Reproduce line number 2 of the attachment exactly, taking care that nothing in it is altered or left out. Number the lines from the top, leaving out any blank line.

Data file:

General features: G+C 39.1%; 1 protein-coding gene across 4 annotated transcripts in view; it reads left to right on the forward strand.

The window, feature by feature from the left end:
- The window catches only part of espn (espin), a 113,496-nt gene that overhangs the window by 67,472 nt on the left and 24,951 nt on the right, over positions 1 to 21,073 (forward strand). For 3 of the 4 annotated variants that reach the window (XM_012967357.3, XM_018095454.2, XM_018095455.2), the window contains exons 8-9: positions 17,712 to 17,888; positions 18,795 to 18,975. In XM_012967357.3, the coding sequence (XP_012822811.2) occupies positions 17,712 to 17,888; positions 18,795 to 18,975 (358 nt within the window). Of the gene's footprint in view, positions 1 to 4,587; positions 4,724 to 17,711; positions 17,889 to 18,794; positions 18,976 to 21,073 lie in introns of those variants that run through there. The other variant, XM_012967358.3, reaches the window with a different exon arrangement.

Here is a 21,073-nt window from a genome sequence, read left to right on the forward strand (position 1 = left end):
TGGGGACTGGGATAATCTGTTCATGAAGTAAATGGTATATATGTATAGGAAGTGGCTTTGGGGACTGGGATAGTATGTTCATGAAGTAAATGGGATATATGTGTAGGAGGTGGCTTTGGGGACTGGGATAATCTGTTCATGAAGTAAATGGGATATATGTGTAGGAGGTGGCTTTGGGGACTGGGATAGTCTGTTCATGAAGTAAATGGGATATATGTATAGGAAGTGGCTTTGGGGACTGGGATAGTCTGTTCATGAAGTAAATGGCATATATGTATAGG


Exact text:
The window, feature by feature from the left end: